After three years, Senior Resource Center back in renovated building with full slate of activities, services
photo by: Kathy Hanks
Staff members at the Senior Resource Center are calling the move back to 745 Vermont St. a homecoming.
After three years away, they have finally returned to the downtown building where they had been housed for 40 years.
The renovated building at the corner of Eight and Vermont streets was originally built in 1950 as the city’s public safety headquarters, with the police station on the east side of the building and fire department on the west side. The police station moved out in 1979, and the Senior Resource Center moved in.
As for the western part of the building, construction on Lawrence Fire Station No. 1, 746 Kentucky St., is not yet complete.
“Impetus for the entire construction was to convert dorm-style bedrooms to private rooms for male and female firefighters,” said Michelle Meier, director of community engagement for the Senior Resource Center. “They realized doing the entire building at once would be more cost-effective and basically everything was stripped down.”
The cost of the renovations to the firehouse and the adjoining Senior Resource Center has been estimated at about $7 million.
During the renovation, the Senior Resource Center was housed at the Dwayne Peaslee Technical Training Center, 2920 Haskell Ave. When the center made the temporary move into the building, it expected to stay for nine to 12 months.
“We were like those houseguests that never leave,” said Megan Poindexter, executive director of the center.
Because of the location away from downtown, the center didn’t see as many walk-in visitors, and it was also operating in about one-third of its normal space, which forced it to reduce activities and classes.
“We had great community partners who helped,” Meier said. “Once we knew it was going to be delayed, they stepped up to support us.”
The Lawrence Public Library hosted monthly classes, and the Lawrence Parks and Recreation Department and several retirement communities hosted some of the center’s activities.
Some things that had been put on hold will now be coming back. For example, the New Horizons Band that practices every Friday night will be returning. Plus, the Intergenerational Choir and Yoga for Every Body will return. With the renovated space, the center plans to add additional Parks and Rec classes.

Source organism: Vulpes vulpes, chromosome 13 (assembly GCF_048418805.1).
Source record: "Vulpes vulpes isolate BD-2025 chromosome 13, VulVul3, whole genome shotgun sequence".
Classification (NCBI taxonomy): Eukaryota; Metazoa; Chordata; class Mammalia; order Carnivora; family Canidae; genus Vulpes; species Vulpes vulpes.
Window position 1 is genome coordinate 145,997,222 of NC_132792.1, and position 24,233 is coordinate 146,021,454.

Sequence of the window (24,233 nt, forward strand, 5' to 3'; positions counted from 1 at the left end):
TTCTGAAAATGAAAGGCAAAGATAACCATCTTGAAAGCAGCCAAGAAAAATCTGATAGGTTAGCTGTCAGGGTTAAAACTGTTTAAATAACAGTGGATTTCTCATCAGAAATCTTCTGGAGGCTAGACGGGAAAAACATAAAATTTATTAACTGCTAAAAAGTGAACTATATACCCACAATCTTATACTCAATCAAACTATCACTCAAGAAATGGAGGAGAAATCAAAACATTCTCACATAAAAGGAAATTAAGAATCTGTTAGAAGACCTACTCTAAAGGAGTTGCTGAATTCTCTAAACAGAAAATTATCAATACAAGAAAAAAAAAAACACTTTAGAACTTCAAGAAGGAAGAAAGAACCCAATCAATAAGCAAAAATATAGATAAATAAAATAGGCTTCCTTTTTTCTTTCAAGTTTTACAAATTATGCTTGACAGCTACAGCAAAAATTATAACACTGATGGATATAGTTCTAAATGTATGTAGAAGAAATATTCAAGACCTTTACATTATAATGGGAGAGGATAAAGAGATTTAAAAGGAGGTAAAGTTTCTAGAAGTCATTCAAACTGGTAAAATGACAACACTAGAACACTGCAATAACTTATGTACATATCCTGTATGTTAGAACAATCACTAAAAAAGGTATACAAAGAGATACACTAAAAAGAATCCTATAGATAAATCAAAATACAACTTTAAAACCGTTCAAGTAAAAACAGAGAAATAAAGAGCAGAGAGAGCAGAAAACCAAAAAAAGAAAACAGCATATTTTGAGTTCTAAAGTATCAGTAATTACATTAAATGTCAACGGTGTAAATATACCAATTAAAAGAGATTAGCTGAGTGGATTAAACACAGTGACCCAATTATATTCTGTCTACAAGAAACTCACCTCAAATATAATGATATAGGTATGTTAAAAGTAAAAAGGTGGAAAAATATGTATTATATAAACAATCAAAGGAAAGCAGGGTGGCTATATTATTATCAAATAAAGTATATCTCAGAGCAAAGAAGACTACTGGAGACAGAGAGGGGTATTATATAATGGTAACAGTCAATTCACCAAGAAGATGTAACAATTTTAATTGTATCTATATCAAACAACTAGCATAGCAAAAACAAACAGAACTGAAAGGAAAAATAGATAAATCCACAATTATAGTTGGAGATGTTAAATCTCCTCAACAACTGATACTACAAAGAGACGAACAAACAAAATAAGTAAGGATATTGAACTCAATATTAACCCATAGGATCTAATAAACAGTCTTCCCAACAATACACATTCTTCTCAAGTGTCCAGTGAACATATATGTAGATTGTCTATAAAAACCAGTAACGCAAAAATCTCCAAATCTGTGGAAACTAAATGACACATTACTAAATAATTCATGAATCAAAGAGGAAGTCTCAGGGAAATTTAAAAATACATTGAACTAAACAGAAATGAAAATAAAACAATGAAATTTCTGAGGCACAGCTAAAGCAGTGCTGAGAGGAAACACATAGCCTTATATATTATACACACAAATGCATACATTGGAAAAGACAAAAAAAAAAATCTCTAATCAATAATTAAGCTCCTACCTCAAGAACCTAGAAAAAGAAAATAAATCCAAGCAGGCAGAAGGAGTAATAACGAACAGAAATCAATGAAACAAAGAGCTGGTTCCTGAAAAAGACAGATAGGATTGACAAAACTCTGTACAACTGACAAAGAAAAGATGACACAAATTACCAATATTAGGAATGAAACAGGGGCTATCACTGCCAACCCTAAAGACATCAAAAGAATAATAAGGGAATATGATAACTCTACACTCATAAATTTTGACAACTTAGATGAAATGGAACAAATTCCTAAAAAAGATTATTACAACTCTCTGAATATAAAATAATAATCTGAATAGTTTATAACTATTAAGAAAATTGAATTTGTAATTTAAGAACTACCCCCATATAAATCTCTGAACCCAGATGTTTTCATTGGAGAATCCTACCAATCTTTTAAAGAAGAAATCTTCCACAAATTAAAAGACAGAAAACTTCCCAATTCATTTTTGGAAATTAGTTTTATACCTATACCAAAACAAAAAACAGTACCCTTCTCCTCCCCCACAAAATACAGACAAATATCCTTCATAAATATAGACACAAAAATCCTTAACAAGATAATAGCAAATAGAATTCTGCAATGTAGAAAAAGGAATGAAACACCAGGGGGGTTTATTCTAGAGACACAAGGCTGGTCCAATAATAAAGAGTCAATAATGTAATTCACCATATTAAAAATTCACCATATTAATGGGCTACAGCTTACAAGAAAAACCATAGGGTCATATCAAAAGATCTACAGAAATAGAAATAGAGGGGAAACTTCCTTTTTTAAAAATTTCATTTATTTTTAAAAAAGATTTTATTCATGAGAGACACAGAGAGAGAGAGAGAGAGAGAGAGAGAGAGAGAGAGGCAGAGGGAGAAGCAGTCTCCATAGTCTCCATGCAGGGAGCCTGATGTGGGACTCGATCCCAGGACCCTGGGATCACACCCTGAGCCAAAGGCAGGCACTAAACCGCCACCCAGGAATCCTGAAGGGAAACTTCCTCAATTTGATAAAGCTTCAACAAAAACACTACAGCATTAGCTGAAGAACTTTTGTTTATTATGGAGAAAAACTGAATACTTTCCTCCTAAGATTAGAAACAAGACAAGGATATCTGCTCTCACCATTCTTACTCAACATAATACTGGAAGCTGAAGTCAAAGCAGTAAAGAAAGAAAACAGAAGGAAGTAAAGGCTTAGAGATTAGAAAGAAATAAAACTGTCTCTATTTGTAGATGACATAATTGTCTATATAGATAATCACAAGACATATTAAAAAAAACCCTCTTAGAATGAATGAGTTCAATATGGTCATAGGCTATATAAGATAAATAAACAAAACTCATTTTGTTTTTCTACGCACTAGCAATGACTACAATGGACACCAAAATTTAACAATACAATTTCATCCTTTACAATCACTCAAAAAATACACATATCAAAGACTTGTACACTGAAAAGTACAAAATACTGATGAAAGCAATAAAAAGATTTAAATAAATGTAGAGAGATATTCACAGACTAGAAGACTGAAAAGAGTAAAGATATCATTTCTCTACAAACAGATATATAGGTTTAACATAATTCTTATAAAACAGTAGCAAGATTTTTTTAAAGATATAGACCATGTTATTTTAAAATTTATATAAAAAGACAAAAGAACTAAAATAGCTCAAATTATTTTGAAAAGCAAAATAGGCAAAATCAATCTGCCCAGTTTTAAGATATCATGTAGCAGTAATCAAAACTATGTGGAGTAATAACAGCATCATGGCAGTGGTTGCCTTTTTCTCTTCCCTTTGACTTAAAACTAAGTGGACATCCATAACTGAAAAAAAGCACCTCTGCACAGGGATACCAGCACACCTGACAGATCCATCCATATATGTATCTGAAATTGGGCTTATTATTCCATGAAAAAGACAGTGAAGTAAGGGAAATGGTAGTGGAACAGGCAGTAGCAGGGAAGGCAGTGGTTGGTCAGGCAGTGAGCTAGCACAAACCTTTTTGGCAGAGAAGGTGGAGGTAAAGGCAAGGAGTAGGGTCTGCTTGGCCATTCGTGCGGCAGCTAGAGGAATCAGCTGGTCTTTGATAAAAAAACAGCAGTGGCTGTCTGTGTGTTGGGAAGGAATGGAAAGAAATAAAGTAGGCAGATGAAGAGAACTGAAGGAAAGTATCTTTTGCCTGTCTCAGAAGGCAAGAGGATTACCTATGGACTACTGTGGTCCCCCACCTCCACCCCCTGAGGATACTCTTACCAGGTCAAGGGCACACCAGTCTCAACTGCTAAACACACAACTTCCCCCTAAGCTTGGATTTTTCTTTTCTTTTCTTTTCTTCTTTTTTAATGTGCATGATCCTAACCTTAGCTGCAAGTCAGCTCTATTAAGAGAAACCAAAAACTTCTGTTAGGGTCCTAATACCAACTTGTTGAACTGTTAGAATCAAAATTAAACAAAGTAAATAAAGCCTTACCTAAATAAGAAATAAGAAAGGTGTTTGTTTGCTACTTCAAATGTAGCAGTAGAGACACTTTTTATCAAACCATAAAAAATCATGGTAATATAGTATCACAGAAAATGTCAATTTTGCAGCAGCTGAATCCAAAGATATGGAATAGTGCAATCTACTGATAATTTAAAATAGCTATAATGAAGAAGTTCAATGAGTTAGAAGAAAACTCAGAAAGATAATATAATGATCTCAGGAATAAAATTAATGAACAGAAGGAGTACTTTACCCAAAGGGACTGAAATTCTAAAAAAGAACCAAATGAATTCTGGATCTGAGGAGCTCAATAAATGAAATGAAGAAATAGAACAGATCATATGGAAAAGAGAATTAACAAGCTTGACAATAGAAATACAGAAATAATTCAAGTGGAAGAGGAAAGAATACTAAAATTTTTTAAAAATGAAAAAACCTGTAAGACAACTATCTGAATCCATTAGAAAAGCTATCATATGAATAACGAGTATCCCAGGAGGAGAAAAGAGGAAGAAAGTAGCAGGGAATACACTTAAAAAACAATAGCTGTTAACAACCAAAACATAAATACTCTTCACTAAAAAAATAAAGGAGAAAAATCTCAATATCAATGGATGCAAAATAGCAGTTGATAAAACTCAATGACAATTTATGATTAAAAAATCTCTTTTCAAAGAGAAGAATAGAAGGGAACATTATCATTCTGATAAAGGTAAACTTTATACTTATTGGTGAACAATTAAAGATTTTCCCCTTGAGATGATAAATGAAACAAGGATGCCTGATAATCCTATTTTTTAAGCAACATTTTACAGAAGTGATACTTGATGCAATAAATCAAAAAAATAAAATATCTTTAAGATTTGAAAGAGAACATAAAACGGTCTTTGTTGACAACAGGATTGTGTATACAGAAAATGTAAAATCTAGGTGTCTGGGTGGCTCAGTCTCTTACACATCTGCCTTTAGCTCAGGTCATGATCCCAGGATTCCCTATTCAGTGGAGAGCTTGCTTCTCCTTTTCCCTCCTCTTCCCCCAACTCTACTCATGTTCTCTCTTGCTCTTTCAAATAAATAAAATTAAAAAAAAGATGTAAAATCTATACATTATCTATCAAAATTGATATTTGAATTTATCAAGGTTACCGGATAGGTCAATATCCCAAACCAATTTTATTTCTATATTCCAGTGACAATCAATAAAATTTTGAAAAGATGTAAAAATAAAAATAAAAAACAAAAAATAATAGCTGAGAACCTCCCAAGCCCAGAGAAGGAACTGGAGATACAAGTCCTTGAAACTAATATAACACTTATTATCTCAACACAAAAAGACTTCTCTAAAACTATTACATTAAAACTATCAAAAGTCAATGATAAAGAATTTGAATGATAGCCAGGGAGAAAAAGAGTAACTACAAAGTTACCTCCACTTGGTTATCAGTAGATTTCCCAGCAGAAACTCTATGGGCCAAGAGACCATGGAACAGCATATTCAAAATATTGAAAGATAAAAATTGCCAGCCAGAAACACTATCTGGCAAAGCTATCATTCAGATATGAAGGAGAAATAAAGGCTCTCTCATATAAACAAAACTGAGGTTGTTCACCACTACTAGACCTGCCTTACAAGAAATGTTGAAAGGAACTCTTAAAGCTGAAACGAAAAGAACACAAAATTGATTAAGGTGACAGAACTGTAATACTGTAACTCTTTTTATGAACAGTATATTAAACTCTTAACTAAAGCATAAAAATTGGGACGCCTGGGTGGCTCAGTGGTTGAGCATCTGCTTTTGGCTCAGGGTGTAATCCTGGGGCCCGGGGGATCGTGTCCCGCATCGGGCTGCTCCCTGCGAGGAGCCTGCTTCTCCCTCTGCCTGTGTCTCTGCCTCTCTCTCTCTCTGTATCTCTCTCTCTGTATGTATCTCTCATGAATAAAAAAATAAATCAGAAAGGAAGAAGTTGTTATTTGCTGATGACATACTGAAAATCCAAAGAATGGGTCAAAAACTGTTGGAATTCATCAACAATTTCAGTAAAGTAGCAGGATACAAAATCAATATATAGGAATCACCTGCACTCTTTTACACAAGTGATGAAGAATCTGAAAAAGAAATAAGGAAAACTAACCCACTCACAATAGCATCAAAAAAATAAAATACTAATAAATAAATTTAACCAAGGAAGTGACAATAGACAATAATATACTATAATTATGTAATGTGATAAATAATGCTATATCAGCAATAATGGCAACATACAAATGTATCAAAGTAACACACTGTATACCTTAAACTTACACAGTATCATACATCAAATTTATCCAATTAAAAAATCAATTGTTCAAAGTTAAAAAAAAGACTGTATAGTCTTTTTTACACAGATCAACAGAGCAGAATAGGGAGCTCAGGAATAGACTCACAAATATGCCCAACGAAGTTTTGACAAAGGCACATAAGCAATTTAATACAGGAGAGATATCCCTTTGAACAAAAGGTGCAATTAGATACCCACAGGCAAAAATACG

A feature of the renovated space is a new game room that will have a pool table, a computer station, a TV and a seating area. Meier said it’s meant to be a space for seniors to spend time and make new friends.
photo by: Kathy Hanks
The center is partnering with LMH Health for a lecture series. Just Food will offer cooking classes and demonstrations, and there’s talk about a pool club, a quilting group and book clubs.
“We could easily schedule every minute of every day with a cool activity,” Poindexter said.
While the center also helps seniors in crisis and offers transportation for those who can no longer drive, Meier emphasized that it provides much more for all older residents.
“There is a whole breadth of seniors from those who are just retiring to the neediest, and we want to connect with and serve all of these people,” Meier said.
“Most people that walk in and out of these doors are just turning 65 and entering the Medicare system, and it’s really complicated,” Meier said. During open enrollment, Oct. 15 through Dec. 7, when seniors can make changes to their health insurance plans, there are typically 1,000 seniors who come in and out of their building.
An open house is planned for 4 to 6 p.m. Tuesday at the center. The center will also host a Services Expo from 10 a.m. to 2 p.m. Thursday. The expo will be an opportunity to meet many of Douglas County’s nonprofit service providers and for seniors to listen to demonstrations and speakers.